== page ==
Keywords: hidden surveillance; reasonable expectation of respect for private life; supervision at the workplace; the right to a fair trial; the right to respect for private life; the rights of employee and employer; use of evidence obtained in violation of the Convention
In the decision in the case of López Ribalda v. Spain, the Grand Chamber of the European Court of Human Rights considered a complaint of the five applicants, who were the store employees, regarding the violation of their rights in the light of Article 8 (right to respect for private life) and Article 6 (right to a fair trial) of the Convention due to the actions of the employer, who carried out hidden surveillance and dismissed the appellants for the theft of goods. The court, referring to the criteria in the case of Bărbulescu v. Romania, found that the measures taken by the employer were justified by the suspicion of a serious crime and did not violate the guarantees established in Article 8 of the Convention. The court also noted that, assessing the situation for compliance with the principles of proportionality, the national courts did not go beyond the given “margin of appreciation”. Finally, the Court concluded that the use of video material as evidence in the applicants’ trials did not violate their right to a fair trial.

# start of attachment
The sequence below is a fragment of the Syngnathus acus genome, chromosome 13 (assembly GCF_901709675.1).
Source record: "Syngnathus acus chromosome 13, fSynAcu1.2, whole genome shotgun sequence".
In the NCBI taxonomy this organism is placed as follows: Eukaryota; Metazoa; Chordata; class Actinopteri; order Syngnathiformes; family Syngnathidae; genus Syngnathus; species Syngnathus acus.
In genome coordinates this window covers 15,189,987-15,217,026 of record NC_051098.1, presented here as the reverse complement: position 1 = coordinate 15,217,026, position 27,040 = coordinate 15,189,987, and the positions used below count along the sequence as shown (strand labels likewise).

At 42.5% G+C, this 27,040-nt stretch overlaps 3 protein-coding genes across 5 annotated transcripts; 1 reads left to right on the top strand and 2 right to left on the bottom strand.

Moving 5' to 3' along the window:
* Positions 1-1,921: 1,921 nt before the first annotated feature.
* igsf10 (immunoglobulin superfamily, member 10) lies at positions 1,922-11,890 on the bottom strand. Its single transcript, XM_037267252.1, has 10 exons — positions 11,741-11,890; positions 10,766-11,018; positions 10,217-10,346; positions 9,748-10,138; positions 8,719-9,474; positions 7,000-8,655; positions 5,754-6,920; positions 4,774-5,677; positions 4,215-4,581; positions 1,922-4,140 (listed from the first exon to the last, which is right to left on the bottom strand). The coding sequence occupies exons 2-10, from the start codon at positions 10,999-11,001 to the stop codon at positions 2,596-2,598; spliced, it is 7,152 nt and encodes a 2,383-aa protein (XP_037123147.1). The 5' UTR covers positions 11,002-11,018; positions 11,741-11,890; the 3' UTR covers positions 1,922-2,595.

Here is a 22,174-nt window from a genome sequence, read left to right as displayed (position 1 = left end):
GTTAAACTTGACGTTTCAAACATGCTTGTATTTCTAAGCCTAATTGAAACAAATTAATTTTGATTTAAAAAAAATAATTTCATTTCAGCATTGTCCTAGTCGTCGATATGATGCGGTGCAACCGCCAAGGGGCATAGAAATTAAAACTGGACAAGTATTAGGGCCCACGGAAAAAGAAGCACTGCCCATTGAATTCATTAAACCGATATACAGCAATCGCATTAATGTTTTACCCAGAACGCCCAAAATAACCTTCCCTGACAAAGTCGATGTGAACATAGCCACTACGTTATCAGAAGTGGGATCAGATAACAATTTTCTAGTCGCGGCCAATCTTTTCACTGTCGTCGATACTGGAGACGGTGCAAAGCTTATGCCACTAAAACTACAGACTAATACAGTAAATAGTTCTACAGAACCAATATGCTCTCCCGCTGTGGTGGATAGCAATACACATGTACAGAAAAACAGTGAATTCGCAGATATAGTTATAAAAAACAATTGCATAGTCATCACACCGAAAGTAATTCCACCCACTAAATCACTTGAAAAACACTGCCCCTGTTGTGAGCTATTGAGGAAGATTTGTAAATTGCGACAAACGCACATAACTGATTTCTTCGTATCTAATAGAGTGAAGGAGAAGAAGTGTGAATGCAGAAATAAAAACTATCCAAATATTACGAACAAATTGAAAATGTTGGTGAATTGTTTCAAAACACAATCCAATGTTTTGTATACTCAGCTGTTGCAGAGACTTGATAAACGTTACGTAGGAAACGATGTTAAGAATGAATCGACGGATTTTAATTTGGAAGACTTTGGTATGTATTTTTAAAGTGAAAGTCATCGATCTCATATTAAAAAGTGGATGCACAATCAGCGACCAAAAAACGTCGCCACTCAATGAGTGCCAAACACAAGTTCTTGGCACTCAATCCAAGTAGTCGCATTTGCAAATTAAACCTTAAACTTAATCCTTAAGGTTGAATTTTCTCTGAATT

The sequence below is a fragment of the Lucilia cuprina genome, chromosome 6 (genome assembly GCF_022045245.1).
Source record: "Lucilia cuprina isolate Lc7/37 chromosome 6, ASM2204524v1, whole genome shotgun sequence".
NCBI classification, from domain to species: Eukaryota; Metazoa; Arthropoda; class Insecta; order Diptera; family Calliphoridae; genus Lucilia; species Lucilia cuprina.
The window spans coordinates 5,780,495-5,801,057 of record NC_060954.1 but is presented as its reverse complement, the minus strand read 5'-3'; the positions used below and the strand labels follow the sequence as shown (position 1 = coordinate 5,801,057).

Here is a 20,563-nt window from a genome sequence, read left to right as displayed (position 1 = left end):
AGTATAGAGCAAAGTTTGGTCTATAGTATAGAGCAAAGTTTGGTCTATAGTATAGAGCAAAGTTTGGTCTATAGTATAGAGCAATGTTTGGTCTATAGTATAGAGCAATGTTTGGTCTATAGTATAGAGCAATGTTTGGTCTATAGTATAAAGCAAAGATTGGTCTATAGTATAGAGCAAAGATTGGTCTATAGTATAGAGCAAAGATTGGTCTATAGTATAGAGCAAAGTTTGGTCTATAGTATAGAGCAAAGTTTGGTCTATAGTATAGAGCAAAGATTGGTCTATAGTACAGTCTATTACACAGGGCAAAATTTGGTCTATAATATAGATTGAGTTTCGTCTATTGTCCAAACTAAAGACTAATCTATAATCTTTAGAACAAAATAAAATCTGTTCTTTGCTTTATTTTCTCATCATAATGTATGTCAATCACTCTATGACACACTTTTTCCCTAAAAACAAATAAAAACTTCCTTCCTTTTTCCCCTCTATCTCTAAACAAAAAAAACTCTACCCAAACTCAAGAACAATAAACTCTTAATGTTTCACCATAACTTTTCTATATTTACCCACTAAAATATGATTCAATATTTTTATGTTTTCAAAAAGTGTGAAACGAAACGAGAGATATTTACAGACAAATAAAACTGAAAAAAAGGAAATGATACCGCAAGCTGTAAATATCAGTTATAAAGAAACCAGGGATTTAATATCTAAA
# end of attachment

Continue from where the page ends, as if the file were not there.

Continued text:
Citation: (2019) Evropeyskiy Sud po pravam cheloveka: obzor postanovleniya Bol'shoy Palaty ot 17 oktyabrya 2019 goda po delu Lopez Ribal'da (López Ribalda) i drugie protiv Ispanii (zhaloby No. 1874/13 i 8567/13) [European Court of Human Rights: review of the Grand Chamber judgment of 17 October 2019 in the case of López Ribalda and Others v. Spain (applications nos. 1874/13 and 8567/13)]. Mezhdunarodnoe pravosudie, vol. 9, no. 4, pp. 8–15. (In Russian).